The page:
Next verify the repo contents. As of now we have not added any files to our repo so we can only find
.git directory here.
deepak@ubuntu:~$ ls -al helloworld/ total 12 drwxrwxr-x 3 deepak deepak 4096 Jul 15 08:18 . drwxr-xr-x 19 deepak deepak 4096 Jul 15 08:18 .. drwxrwxr-x 8 deepak deepak 4096 Jul 15 08:18 .git
Difference between download and clone
To create a copy of a remote repository’s files on your computer, you can either download or clone the repository. If you download it, you cannot sync the repository with the remote repository on Git Server.
Cloning a repository is the same as downloading, except it preserves the Git connection with the remote repository. You can then modify the files locally and upload the changes to the remote repository on GitLab
Step-5: Configure git
To start using Git from your computer, you must enter your credentials to identify yourself as the author of your work. The username and email address should match the ones you use in GitLab.
In your shell, add your user name:
deepak@ubuntu:~/helloworld$ git config --global user.name "Deepak Prasad"
Add your email address:
deepak@ubuntu:~/helloworld$ git config --global user.email "firstname.lastname@example.org"
To check the configuration, run:
deepak@ubuntu:~/helloworld$ git config --global --list user.name=Deepak Prasad email@example.com
Step-6: Commit and Push changes to Git Server
Next we will create a dummy file on our HelloWorld repository.
deepak@ubuntu:~/helloworld$ touch file1
Add this file to git repo:
deepak@ubuntu:~/helloworld$ git add file1
Commit the changes with some message:
deepak@ubuntu:~/helloworld$ git commit -m "Some File" file1 [master add2ebf] Some File 1 file changed, 0 insertions(+), 0 deletions(-) create mode 100644 file1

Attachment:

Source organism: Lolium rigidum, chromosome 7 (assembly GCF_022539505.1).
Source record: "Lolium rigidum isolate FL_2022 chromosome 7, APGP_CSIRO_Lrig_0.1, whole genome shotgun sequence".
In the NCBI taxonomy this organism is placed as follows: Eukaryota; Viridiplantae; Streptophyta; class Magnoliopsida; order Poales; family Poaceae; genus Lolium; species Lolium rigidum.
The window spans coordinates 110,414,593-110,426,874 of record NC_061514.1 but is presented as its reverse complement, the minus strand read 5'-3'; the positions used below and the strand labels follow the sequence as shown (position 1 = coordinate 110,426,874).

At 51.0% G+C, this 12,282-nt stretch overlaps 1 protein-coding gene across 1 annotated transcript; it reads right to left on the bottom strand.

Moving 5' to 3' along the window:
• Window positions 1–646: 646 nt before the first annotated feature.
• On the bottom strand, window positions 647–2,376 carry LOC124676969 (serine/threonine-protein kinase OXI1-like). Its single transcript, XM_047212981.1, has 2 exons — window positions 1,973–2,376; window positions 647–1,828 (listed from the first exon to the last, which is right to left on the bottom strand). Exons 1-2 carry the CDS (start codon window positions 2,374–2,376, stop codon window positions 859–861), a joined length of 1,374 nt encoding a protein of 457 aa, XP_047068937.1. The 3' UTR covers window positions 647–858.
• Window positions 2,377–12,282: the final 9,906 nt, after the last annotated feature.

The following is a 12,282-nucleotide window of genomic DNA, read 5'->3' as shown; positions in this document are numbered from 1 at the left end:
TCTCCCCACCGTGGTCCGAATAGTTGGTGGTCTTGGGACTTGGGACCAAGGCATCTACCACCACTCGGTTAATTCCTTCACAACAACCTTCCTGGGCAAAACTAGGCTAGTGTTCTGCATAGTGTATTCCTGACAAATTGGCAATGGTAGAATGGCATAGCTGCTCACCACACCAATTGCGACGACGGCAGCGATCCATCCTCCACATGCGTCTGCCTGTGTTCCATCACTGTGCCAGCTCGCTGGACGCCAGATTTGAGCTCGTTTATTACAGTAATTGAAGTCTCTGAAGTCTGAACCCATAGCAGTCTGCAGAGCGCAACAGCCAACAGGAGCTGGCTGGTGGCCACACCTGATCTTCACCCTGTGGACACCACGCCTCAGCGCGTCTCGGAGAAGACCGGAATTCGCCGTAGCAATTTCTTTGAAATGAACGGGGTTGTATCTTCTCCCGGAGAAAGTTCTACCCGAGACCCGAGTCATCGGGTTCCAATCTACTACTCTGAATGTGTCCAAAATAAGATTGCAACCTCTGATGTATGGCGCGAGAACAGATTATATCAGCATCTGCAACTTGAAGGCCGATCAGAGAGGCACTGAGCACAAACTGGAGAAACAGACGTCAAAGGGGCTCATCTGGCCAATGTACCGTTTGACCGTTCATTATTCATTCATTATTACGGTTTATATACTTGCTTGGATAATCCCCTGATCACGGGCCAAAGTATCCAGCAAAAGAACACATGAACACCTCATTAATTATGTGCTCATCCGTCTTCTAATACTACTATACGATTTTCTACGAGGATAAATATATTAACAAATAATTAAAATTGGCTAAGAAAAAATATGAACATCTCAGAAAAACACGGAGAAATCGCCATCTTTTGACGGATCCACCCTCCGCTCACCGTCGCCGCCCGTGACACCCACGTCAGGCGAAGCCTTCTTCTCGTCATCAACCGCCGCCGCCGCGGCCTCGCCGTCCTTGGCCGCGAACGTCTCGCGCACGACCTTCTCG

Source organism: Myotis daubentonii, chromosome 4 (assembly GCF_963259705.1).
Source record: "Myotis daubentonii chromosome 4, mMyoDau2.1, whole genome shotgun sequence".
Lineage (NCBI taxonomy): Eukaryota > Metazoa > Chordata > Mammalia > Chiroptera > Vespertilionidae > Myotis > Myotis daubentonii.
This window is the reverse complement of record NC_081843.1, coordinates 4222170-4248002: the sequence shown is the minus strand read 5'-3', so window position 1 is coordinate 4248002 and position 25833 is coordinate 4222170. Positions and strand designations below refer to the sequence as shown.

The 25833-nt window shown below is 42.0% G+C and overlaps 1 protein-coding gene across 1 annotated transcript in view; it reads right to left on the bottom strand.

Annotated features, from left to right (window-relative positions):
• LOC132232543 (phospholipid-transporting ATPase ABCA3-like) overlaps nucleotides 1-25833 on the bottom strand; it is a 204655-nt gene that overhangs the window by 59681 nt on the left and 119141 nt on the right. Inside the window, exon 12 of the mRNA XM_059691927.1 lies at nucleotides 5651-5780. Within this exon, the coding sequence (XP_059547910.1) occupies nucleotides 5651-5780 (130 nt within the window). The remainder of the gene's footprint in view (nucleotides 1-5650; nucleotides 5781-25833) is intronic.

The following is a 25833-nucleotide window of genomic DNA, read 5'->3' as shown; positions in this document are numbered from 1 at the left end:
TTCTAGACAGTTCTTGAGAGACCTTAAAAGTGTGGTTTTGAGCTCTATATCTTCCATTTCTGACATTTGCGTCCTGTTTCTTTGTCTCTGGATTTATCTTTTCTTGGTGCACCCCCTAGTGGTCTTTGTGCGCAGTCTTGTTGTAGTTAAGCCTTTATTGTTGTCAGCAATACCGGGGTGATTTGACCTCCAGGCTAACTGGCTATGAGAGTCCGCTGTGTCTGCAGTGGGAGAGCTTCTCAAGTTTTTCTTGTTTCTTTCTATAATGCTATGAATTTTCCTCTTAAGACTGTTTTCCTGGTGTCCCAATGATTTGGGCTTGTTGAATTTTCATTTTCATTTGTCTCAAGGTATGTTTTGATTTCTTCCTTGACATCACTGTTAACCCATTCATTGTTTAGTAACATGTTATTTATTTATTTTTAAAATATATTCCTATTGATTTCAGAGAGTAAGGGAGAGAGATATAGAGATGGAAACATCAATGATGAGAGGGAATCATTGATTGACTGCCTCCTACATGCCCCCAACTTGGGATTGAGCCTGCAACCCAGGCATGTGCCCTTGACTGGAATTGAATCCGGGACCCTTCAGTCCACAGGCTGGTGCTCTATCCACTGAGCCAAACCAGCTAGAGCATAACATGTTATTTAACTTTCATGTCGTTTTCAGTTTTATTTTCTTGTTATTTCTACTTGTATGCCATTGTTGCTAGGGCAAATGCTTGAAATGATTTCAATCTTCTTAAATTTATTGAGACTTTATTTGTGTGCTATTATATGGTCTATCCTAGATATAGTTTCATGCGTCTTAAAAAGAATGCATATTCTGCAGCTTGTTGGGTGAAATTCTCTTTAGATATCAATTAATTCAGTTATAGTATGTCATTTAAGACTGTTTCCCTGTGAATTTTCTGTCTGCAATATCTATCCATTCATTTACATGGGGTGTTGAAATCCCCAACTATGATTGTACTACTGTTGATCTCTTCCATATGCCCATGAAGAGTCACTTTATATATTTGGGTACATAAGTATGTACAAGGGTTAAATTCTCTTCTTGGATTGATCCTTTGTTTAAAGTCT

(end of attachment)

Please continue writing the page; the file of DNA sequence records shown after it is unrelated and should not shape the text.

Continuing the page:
Check your repository branch. Since we have not created any branch, so we will be using master branch by default:
deepak@ubuntu:~/helloworld$ git branch * master
So we will push our changes to the master branch itself:
deepak@ubuntu:~/helloworld$ git push origin master Enumerating objects: 4, done. Counting objects: 100% (4/4), done. Writing objects: 100% (3/3), 244 bytes | 24.00 KiB/s, done. Total 3 (delta 0), reused 1 (delta 0), pack-reused 0 To gitlab.com:golinuxcloud/helloworld.git b6fcb01..add2ebf master -> master
Now you can verify on Git Server, this newly created file should be present:
In this tutorial we learned how to perform git clone repository from a remote git server to local workstation. There is a difference between cloning and downloading a repo so you should know your requirement before you perform this action. When there are multiple developers working on single project then individual developers should clone the repo and work on their local repo. Once the changes are reviewed, then it can be committed and pushed to remote repository.